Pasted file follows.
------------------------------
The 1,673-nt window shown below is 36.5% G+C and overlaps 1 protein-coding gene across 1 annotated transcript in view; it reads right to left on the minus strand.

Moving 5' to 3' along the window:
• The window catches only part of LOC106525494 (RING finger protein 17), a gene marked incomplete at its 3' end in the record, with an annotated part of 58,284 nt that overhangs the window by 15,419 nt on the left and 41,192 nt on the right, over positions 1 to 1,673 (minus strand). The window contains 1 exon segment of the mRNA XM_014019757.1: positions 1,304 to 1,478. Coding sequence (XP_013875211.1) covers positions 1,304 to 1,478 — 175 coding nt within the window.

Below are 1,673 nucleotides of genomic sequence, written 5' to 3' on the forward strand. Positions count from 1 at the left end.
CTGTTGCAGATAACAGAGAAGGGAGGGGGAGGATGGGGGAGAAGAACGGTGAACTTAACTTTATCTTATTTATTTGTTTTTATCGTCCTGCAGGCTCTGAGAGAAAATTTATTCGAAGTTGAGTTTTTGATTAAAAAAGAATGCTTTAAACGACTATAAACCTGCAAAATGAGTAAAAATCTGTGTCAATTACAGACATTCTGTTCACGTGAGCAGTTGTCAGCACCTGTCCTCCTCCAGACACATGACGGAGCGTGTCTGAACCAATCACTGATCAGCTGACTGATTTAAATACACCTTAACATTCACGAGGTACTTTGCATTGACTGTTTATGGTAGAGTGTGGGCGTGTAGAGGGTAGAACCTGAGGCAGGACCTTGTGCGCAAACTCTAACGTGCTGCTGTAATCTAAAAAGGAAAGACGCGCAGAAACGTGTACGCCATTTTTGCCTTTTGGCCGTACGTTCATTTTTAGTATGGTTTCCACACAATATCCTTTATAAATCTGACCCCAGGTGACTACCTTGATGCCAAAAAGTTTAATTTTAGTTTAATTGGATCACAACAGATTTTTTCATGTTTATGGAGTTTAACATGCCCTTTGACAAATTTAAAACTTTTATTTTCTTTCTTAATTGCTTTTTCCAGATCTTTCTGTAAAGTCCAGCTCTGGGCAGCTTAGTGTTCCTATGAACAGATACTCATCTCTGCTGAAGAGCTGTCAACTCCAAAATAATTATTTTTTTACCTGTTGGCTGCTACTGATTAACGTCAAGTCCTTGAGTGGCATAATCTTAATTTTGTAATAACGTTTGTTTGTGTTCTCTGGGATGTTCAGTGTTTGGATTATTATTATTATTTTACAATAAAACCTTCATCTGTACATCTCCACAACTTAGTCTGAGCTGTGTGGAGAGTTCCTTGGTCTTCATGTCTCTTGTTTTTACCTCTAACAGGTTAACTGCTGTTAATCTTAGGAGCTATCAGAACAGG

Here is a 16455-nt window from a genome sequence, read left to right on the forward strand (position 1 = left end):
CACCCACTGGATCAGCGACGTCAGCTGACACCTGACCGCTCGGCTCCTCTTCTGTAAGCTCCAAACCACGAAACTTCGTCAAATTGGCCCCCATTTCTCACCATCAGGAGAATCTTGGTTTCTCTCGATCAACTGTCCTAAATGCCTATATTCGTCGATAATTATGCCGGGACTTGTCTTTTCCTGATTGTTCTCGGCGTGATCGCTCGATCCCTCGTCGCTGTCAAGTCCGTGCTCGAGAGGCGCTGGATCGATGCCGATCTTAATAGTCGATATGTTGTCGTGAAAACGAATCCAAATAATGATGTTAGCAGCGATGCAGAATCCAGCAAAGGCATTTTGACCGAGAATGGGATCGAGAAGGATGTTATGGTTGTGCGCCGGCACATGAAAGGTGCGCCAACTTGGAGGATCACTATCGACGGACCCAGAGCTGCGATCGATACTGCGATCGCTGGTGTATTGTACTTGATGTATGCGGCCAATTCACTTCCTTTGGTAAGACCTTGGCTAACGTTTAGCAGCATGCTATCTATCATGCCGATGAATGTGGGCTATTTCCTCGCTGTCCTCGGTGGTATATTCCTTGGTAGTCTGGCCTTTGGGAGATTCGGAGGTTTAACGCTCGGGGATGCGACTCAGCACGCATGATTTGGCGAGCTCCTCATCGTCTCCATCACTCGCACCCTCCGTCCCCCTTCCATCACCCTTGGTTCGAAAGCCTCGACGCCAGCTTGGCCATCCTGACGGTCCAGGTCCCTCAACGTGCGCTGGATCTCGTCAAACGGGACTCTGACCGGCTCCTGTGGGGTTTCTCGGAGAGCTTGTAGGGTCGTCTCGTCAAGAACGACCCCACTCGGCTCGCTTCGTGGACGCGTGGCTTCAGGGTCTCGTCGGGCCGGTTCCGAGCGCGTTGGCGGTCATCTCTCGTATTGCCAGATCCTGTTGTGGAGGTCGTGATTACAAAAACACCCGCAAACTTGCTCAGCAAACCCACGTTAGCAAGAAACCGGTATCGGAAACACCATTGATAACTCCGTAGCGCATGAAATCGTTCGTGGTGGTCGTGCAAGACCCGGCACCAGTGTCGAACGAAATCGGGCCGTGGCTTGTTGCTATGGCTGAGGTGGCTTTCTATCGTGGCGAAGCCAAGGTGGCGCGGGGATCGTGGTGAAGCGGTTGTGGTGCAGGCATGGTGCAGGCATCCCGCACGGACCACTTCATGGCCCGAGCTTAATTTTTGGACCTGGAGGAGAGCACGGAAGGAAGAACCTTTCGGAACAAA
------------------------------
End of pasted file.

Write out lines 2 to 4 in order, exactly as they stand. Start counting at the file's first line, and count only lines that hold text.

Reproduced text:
Moving 5' to 3' along the window:
• The window catches only part of LOC106525494 (RING finger protein 17), a gene marked incomplete at its 3' end in the record, with an annotated part of 58,284 nt that overhangs the window by 15,419 nt on the left and 41,192 nt on the right, over positions 1 to 1,673 (minus strand). The window contains 1 exon segment of the mRNA XM_014019757.1: positions 1,304 to 1,478. Coding sequence (XP_013875211.1) covers positions 1,304 to 1,478 — 175 coding nt within the window.

Below are 1,673 nucleotides of genomic sequence, written 5' to 3' on the forward strand. Positions count from 1 at the left end.